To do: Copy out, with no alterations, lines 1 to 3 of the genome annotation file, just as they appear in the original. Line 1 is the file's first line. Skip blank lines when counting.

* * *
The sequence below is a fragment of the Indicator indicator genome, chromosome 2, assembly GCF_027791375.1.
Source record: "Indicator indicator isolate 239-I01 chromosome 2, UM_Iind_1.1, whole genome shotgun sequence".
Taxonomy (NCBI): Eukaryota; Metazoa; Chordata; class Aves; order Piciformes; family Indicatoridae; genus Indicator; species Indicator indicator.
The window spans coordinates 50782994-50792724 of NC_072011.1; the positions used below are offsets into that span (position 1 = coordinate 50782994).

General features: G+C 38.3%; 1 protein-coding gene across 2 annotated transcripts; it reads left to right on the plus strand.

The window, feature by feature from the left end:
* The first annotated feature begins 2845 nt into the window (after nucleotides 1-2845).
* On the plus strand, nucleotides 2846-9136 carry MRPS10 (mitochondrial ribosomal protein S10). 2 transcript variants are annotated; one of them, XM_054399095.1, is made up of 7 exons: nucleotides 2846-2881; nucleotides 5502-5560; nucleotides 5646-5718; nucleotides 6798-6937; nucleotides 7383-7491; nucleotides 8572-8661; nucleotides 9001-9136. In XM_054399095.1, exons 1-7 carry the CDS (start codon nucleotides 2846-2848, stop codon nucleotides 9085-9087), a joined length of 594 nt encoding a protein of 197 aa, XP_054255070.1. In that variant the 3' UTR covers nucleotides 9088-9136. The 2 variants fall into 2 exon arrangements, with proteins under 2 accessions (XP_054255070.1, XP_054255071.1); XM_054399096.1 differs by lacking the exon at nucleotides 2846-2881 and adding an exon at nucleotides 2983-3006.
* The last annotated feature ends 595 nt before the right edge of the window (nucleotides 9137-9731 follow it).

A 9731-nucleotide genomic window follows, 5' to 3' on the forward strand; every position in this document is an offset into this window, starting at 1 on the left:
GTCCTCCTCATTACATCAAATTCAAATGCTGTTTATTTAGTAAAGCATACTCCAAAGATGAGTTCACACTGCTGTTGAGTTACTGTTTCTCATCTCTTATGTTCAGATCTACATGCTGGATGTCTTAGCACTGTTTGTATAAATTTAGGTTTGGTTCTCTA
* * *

The sequence below is a fragment of the Indicator indicator genome, chromosome 2, assembly GCF_027791375.1.
Source record: "Indicator indicator isolate 239-I01 chromosome 2, UM_Iind_1.1, whole genome shotgun sequence".
Taxonomy (NCBI): Eukaryota; Metazoa; Chordata; class Aves; order Piciformes; family Indicatoridae; genus Indicator; species Indicator indicator.